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For the first time since 1992, the Bengals sold out all games before the season began, and a waiting list was established for new season ticket buyers. The regular-season attendance mark was 527,870, for an average of 65,984, and both the total and the averages stand through 2017 as club records. Also prior to the season, it was also announced that head coach Marvin Lewis had signed a contract extension through 2010. Lewis completed his fourth season by joining Paul Brown as the only Bengals head coaches to go four straight seasons without a losing record, but though the team remained in contention until the final weekend, it missed the '06 playoffs with an 8-8 mark. The Bengals lost their last three games after standing 8-5. A win in either of the two final games could have secured a playoff berth, but Cincinnati lost 24-23 in Game 15 at Denver when an errant PAT snap foiled a chance to force overtime, and the Bengals lost the season finale in overtime vs. Pittsburgh, after record-setting K Shayne Graham missed a 39-yard FG try on the final play of regulation. QB Carson Palmer, sidelined with a major knee injury in the 2005 postseason, made good on his bid to play the full 2006 regular season, starting every game. He set a club record to that point with 4035 passing yards, and he boldfaced his status as the cornerstone of the roster by winning the Most Valuable Player Award in the Pro Bowl on Feb. 10, 2007. He stands through 2017 as the only Bengal to win the award. The season was a particularly notable one for flamboyant WR Chad Johnson. In March, NFL owners voted to clamp down on player end-zone celebrations, an art that Johnson had been increasingly expanding in production value. In April, Johnson was signed to a contract extension through 2011. He was featured on a Sports Illustrated cover in October, and for the season he became the only Bengal (through 2017) to lead the NFL in receiving yards, with 1369. Johnson set a still-standing Bengals record for receiving yards in a game, with 260 on Nov. 12 vs. San Diego, and with 190 the next week at New Orleans, he set an NFL record at the time for receiving yards in consecutive games (450). Also in '06, Johnson became the only player to lead the AFC or NFC in receiving yards for a fourth consecutive season. No other player has done it since (through 2017). In February, federal judge S. Arthur Spiegel dismissed a Hamilton County lawsuit against the Bengals regarding the Paul Brown Stadium lease, ending two years of legal disputes. In March, the Bengals and Buffalo Bills were the only NFL teams to vote against a new Collective Bargaining Agreement with the players, deeming it unsound, and as time would pass, numerous owners and analysts would in hindsight praise the Cincinnati-Buffalo stance. The 2006 agreement, in some views, ultimately led to the conditions that caused a lockout of players from March through July of 2011. The Bengals in '06 were among a number of teams responding to concerns about rowdy fan behavior at NFL games. The club installed and staffed a "Jerk Line" that fans could call during games to report problems. LB David Pollack, Cincinnati's top draft choice in 2005, suffered what would prove to be a career-ending neck fracture in the home opener vs. Cleveland. Pollack was never paralyzed and made a full recovery, but after some consideration of a comeback, he ultimately decided against it and moved into a successful career as a sports broadcaster.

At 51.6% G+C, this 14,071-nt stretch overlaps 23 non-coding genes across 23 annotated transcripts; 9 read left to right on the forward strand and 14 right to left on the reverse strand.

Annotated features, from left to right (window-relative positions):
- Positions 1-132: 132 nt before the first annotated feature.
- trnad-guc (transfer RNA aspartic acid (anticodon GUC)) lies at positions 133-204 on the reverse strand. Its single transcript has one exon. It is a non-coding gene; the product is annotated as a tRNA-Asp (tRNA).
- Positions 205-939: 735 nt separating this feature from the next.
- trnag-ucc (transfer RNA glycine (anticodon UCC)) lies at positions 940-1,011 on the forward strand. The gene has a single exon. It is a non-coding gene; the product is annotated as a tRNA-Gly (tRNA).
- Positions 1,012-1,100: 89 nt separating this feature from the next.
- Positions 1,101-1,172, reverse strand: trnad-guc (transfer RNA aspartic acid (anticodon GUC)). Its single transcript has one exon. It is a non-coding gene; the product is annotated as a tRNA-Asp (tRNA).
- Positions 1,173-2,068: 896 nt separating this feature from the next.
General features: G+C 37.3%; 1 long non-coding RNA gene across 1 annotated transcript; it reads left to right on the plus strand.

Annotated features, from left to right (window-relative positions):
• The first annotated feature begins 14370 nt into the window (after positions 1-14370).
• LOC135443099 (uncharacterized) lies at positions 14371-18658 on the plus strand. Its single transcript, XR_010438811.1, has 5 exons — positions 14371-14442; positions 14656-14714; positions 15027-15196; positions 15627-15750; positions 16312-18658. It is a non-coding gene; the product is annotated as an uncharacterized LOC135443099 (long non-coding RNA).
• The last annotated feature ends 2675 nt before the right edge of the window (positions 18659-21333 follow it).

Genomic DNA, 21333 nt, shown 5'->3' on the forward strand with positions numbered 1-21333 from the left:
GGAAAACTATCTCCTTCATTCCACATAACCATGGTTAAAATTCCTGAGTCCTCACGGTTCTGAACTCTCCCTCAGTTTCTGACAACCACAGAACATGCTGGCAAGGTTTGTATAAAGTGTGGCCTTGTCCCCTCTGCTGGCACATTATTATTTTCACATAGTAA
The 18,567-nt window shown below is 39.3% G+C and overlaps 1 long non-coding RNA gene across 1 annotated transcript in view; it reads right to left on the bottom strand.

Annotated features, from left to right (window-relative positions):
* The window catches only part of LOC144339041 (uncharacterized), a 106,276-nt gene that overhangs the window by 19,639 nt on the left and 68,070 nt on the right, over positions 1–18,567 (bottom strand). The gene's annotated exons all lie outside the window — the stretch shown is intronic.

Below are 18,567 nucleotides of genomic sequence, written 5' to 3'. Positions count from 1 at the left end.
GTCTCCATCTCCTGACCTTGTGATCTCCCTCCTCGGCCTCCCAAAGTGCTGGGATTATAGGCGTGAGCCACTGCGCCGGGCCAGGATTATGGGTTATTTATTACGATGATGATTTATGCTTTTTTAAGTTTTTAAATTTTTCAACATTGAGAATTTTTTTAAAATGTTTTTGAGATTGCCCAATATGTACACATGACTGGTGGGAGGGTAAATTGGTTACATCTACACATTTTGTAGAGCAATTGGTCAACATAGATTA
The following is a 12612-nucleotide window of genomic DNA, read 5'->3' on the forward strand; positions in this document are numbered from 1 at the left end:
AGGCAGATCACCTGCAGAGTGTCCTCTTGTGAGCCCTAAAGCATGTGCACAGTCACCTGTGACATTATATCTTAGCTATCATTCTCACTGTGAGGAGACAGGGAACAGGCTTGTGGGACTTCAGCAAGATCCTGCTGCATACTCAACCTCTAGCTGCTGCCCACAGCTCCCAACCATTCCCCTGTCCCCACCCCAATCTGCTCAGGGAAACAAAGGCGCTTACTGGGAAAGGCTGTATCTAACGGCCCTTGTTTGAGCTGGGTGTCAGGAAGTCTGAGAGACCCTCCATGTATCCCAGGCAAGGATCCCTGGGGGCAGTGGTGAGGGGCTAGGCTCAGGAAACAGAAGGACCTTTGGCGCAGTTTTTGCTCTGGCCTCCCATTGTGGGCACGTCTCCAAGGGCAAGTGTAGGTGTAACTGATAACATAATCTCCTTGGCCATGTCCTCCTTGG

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In a Harris Interactive survey released in February, Paul Brown Stadium was the only football stadium to make a list of "America's Favorite 150 Buildings and Structures." PBS ranked 101st on the list, whose range included all manner of major structures, including skyscrapers, museums, churches, hotels and even bridges. (The Empire State Building ranked first). Among all sports venues, only Wrigley Field (31) and the old Yankee Stadium (84) ranked higher than PBS. For the second straight season, the Bengals sold out all games before the season began. The team entered the season with high expectations, with its first two home games selected for ESPN Monday Night Football. But the season's first half ended with a disappointing 2-6 record, and a second-half rally lifted the club only to 7-9, the first losing season for head coach Marvin Lewis. WR T.J. Houshmandzadeh tied for the league receptions title (112), setting a club record that still stands through 2017 and becoming the only Bengal ever to gain a share of the league lead. WR Chad Johnson broke his own team receiving yards record with 1440, a season mark that stands through 2017, and K Shayne Graham set two marks that stand through '17 — season field-goal percentage (91.2 on 31-of-34) and FGs in a game (seven). Graham was seven-for-seven on Nov. 11 at Baltimore, scoring all of Cincinnati's points in a 21-7 win. On Sept. 16 at Cleveland, QB Carson Palmer set a Bengals game record (still standing through 2017) with six TD passes, but the Bengals lost in a 51-45 shootout to the underdog Browns, starting a four-game losing streak that followed a season opening Monday night win vs. Baltimore. On Oct. 28 vs. Pittsburgh, the team established a franchise record for single-game attendance, recording a figure of 66,188. That number stands through 2017 as the largest crowd ever to attend a sports event in Cincinnati, and other Bengals crowds at Paul Brown Stadium more than fill out the other spots on the all-time Cincinnati top 10.